A Little Insight About School Board Candidates


Every two years, elections reenter the American consciousness, as the American people have to decide who they want to represent them, not only in Washington DC, but also in their state capitals.

While many people focus on the bigger races; those for Senate, house or the presidency, there are other, smaller seats up for grabs. In November, a select section of voters in Indianapolis have to decide who they want on the school board of Washington Township.

Two of the five seats are up for grabs this election cycle: the second, and Washington Township at-large.

The boundaries of the three districts are hard to describe, as the boundaries are very particular and oddly-shaped. The Second District encompasses most of 86th St., as it stretches from 86th and Township Line Rd. to 82nd and Dean. This includes NC.

There are two candidates vying for the seat. The incumbent, Donald Kite, has been on the board since May of 2006. Kite has had three children come through the Washington Township system. He has been a part of the Westlane and North Central PTOs. All three of his children are North Central graduates.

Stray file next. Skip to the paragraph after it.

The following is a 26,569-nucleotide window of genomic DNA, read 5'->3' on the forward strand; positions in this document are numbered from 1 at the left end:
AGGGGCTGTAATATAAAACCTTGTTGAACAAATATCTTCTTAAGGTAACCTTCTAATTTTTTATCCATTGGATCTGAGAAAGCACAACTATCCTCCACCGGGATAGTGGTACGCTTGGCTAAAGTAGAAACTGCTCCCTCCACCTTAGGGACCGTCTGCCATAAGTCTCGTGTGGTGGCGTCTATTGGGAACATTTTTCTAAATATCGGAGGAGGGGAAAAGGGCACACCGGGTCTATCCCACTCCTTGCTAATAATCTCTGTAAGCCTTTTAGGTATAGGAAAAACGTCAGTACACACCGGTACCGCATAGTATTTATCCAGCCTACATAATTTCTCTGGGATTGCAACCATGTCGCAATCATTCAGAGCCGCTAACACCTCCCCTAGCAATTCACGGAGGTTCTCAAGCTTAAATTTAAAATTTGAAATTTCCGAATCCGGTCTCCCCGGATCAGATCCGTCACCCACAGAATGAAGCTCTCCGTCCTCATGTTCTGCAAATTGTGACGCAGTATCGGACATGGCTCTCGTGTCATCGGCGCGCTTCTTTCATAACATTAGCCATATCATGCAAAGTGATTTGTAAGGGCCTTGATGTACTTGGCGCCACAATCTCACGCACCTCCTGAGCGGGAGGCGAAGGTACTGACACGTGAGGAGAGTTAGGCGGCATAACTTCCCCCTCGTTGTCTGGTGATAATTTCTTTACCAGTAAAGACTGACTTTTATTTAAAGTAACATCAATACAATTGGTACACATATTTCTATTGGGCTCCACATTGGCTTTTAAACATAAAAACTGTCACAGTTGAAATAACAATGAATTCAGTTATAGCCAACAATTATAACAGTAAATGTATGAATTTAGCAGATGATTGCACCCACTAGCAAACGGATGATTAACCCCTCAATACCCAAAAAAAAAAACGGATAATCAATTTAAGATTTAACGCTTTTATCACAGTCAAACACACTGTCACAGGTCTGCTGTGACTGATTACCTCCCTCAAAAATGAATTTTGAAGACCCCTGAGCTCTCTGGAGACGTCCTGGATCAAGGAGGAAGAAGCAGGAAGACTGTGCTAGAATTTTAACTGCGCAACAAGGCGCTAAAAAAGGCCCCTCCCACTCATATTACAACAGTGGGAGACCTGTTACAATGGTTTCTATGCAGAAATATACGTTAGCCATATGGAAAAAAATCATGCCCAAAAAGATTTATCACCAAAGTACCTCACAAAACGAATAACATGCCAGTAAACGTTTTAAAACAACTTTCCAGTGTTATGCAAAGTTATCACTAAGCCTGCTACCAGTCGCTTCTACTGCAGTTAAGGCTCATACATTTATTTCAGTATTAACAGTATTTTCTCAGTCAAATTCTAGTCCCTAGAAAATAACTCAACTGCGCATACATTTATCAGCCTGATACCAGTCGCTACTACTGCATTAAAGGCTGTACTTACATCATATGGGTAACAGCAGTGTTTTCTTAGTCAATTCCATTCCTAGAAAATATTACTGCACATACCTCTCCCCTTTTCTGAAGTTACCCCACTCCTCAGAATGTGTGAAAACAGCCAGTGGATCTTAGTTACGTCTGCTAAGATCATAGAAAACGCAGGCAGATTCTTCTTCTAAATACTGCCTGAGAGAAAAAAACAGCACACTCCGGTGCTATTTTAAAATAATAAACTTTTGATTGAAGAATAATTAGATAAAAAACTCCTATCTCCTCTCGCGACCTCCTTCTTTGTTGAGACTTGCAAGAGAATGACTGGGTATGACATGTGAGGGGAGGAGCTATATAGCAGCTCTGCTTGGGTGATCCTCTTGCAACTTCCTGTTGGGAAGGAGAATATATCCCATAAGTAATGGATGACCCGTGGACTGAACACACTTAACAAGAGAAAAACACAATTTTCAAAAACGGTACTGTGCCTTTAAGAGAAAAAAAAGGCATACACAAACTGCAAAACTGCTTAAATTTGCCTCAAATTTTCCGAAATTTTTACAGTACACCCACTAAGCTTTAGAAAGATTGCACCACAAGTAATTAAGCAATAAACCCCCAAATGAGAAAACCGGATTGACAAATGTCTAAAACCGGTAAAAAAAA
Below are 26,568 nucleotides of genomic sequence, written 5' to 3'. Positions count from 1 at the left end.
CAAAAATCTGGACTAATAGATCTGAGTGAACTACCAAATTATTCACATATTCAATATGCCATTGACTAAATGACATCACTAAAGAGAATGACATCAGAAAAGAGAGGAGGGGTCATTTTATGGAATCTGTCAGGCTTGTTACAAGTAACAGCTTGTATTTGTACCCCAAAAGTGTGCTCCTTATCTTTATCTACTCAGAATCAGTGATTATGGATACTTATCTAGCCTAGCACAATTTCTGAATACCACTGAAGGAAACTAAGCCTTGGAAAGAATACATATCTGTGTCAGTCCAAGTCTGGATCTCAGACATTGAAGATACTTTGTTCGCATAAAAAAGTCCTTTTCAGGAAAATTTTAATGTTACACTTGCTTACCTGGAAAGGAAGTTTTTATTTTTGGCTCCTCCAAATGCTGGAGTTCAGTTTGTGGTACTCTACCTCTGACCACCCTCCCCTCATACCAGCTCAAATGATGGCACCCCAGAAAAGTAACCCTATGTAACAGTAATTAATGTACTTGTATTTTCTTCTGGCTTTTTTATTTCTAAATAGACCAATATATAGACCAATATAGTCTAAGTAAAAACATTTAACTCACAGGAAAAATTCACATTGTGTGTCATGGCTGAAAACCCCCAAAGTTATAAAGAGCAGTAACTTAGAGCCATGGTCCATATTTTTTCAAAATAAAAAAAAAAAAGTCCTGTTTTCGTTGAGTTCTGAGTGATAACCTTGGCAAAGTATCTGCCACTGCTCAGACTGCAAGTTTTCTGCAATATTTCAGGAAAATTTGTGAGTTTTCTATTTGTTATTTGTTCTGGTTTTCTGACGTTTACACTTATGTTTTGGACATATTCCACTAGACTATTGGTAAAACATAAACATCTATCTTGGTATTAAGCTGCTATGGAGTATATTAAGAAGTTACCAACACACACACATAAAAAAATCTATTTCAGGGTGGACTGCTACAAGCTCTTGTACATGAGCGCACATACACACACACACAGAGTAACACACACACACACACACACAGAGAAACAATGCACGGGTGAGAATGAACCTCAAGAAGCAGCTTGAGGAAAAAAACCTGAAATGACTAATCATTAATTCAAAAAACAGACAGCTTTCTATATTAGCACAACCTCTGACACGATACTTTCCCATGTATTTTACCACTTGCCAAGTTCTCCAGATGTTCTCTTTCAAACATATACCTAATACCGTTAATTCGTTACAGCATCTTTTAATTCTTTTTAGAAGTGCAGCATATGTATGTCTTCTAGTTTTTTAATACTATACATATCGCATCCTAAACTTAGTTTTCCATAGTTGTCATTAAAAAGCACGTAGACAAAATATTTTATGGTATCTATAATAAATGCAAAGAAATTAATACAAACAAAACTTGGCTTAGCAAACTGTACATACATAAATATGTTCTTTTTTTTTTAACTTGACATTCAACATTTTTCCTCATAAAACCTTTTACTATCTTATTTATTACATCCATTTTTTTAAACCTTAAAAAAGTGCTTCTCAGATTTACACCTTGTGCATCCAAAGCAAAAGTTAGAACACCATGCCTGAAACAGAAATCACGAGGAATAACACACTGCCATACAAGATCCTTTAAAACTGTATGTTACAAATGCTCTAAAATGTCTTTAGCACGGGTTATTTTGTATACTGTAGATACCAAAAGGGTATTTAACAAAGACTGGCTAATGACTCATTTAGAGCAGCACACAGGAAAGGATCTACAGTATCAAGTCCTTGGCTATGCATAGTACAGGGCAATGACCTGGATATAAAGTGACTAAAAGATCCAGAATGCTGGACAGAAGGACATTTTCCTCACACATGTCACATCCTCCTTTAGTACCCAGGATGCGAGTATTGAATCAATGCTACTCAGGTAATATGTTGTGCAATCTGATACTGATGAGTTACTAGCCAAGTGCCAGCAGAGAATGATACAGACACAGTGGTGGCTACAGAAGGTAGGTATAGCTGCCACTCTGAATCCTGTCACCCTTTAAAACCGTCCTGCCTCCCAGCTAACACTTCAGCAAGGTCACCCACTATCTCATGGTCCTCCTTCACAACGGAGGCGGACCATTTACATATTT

Kite’s challenger is Alexandra Curlin. Curlin has been involved in Booster clubs and PTOs in the township. She has, according to her bio page on the district’s website, “… worked with Teachers and Administration on different projects and different events.” Curlin believes the the board needs change, and that is why she should be elected to the board.

The second seat up for grabs is Washington Township at-large.

The incumbent, William “Bill” Turner, is a North Central graduate, as are his three daughters. While his daughters were at North Central, Turner was involved in the North Central Booster Club. Turner has been on the board for 7 and a half years. He vows “… to continue the mission of improving the MSDWT Schools …”

Challenging Turner is Jason Welch. Welch knows Washington Township, as he attended elementary, middle, and high school at the J. Everett Light career center. Welch got his GED at North Central. He was unable to attend the regular four years, because he had to drop out and help take care of his mother, as she was suffering from cancer. Welch is currently an entrepreneur and County Sheriff. Welch hopes to take that experience as a County Sheriff and use that to help “… strengthen safety and security [in] the district…”

Ian McCormick